Jump to content

Modified-release dosage

From Wikipedia, the free encyclopedia
(Redirected from Controlled release)

Modified-release dosage is a mechanism that (in contrast to immediate-release dosage) delivers a drug with a delay after its administration (delayed-release dosage) or for a prolonged period of time (extended-release [ER, XR, XL] dosage) or to a specific target in the body (targeted-release dosage).[1]

Sustained-release dosage forms are dosage forms designed to release (liberate) a drug at a predetermined rate in order to maintain a constant drug concentration for a specific period of time with minimum side effects. This can be achieved through a variety of formulations, including liposomes and drug-polymer conjugates (an example being hydrogels). Sustained release's definition is more akin to a "controlled release" rather than "sustained".

Extended-release dosage consists of either sustained-release (SR) or controlled-release (CR) dosage. SR maintains drug release over a sustained period but not at a constant rate. CR maintains drug release over a sustained period at a nearly constant rate.[1]

Sometimes these and other terms are treated as synonyms, but the United States Food and Drug Administration has in fact defined most of these as different concepts.[1] Sometimes the term "depot tablet" is used, by analogy to the term for an injection formulation of a drug which releases slowly over time, but this term is not medically or pharmaceutically standard for oral medication.

Modified-release dosage and its variants are mechanisms used in tablets (pills) and capsules to dissolve a drug over time in order to be released more slowly and steadily into the bloodstream, while having the advantage of being taken at less frequent intervals than immediate-release (IR) formulations of the same drug. For example, orally administered extended-release morphine can enable certain chronic pain patients to take only 1–2 tablets per day, rather than needing to redose every 4–6 hours as is typical with standard-release morphine tablets.

Most commonly it refers to time-dependent release in oral dose formulations. Timed release has several distinct variants such as sustained release where prolonged release is intended, pulse release, delayed release (e.g. to target different regions of the GI tract) etc. A distinction of controlled release is that it not only prolongs action, but it attempts to maintain drug levels within the therapeutic window to avoid potentially hazardous peaks in drug concentration following ingestion or injection and to maximize therapeutic efficiency.

In addition to pills, the mechanism can also apply to capsules and injectable drug carriers (that often have an additional release function), forms of controlled release medicines include gels, implants and devices (e.g. the vaginal ring and contraceptive implant) and transdermal patches.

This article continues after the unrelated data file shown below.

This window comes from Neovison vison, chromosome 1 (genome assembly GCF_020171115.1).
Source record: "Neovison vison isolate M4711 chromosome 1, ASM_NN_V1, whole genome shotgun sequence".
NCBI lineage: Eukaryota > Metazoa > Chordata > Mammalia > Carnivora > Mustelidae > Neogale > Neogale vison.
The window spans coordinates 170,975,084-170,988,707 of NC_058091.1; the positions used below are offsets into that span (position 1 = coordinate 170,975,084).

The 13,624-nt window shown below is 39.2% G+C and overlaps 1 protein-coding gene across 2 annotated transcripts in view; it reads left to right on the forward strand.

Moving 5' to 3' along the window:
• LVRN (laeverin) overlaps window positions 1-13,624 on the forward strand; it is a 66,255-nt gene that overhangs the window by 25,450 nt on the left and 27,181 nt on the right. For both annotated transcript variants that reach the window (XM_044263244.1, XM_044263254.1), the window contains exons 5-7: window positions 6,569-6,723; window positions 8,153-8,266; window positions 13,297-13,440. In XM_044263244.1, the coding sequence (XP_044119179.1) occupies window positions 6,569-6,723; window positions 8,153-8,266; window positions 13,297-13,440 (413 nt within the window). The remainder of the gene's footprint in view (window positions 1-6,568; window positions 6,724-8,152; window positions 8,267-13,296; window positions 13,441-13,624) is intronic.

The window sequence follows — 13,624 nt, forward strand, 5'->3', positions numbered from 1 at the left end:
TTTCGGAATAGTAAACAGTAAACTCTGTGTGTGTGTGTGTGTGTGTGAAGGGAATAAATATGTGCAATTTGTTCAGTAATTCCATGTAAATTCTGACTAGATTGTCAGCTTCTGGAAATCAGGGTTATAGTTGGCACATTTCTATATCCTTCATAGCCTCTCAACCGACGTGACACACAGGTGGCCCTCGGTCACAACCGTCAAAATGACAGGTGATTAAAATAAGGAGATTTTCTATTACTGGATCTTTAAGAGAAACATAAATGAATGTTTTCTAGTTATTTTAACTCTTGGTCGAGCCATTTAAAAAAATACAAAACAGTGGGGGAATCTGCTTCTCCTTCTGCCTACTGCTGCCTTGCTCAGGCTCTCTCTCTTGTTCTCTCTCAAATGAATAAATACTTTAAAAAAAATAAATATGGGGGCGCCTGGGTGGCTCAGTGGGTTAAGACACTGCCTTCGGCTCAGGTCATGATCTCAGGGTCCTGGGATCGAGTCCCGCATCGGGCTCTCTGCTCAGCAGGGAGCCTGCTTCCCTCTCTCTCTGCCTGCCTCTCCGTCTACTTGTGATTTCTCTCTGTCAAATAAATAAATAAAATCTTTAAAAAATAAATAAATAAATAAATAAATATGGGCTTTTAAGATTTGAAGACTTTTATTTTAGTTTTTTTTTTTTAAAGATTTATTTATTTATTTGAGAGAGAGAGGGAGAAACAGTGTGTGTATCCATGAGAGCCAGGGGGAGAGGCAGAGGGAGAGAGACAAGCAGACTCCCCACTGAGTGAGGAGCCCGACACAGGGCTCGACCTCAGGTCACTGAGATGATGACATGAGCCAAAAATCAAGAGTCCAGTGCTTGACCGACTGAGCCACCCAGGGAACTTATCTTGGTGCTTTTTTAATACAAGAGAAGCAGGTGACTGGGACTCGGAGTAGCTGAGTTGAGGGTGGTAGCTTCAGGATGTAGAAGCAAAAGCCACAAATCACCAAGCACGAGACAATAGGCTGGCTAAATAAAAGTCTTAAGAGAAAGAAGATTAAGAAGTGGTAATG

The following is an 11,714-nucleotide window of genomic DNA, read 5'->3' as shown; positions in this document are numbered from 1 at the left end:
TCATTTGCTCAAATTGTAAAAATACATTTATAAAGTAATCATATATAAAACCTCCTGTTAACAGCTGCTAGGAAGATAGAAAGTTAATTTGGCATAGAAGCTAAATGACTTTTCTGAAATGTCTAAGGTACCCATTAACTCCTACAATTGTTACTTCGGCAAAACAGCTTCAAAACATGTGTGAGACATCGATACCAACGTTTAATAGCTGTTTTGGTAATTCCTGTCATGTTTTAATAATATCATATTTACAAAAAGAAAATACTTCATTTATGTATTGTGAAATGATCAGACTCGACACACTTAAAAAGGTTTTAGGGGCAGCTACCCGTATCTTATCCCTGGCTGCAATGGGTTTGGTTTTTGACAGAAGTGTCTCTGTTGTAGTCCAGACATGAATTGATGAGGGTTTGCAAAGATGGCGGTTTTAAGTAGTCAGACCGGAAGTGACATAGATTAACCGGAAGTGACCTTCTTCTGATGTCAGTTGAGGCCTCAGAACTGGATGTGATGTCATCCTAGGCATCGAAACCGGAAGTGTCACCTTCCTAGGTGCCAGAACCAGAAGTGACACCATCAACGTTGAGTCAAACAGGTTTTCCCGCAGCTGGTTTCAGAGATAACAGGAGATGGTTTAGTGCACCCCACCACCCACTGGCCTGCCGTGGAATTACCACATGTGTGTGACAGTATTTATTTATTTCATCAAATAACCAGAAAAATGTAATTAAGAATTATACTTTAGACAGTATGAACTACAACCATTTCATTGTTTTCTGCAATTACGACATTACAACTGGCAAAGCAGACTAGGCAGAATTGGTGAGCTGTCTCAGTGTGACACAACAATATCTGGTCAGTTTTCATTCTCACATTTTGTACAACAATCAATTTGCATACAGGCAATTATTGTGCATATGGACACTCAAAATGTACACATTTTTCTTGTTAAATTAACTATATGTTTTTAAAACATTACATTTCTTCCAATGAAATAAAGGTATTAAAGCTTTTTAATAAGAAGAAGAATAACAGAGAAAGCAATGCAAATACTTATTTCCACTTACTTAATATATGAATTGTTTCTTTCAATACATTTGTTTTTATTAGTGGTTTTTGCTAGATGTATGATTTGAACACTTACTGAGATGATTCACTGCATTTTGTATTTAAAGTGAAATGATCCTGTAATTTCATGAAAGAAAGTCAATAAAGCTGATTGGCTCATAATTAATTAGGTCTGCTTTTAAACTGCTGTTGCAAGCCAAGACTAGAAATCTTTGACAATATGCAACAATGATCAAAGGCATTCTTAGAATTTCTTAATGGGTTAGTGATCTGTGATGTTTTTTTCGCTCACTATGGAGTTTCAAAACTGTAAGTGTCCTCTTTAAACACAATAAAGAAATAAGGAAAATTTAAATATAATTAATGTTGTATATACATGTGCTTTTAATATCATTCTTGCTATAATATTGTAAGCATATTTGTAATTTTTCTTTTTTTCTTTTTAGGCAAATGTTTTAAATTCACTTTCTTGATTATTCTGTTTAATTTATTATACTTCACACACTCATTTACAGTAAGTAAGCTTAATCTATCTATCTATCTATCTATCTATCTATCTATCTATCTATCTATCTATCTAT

Examples for cosmetic, personal care, and food science applications often centre on odour or flavour release.

The release technology scientific and industrial community is represented by the Controlled Release Society (CRS). The CRS is the worldwide society for delivery science and technologies. CRS serves more than 1,600 members from more than 50 countries. Two-thirds of CRS membership is represented by industry and one-third represents academia and government. CRS is affiliated with the Journal of Controlled Release and Drug Delivery and Translational Research scientific journals.

List of abbreviations[edit]

There is no industry standard for these abbreviations, and confusion and misreading have sometimes caused prescribing errors.[2] Clear handwriting is necessary. For some drugs with multiple formulations, putting the meaning in parentheses is advisable.

Abbreviation Meaning Notes
CD Controlled Delivery
CR Controlled Release
CC Continuous Control, Constant Control
DR Delayed Release
ER Extended Release
IR Immediate Release
ID Initial Depot
LA Long-Acting
LAR Long-Acting Release
MR Modified Release
PR Prolonged Release
SA Sustained Action Ambiguous, can sometimes mean Short-Acting
SR Sustained Release
TR Timed Release
XL Extra Long
XR Extended/Extra Release
XT Extended/Extra Time
LS Lesser/Lower Strength
DS Double Strength
DA Double Action
ES Extra Strength
XS Extra Strength

A few other abbreviations are similar to these (in that they may serve as suffixes) but refer to dose rather than release rate. They include ES and XS (Extra Strength).


Today, most time-release drugs are formulated so that the active ingredient is embedded in a matrix of insoluble substance(s) (various: some acrylics, even chitin; these substances are often patented) such that the dissolving drug must find its way out through the holes.

In some SR formulations, the drug dissolves into the matrix, and the matrix physically swells to form a gel, allowing the drug to exit through the gel's outer surface.

Micro-encapsulation is also regarded as a more complete technology to produce complex dissolution profiles. Through coating an active pharmaceutical ingredient around an inert core and layering it with insoluble substances to form a microsphere, one can obtain more consistent and replicable dissolution rates in a convenient format that can be mixed and matched with other instant release pharmaceutical ingredients into any two piece gelatin capsule.

There are certain considerations for the formation of sustained-release formulation: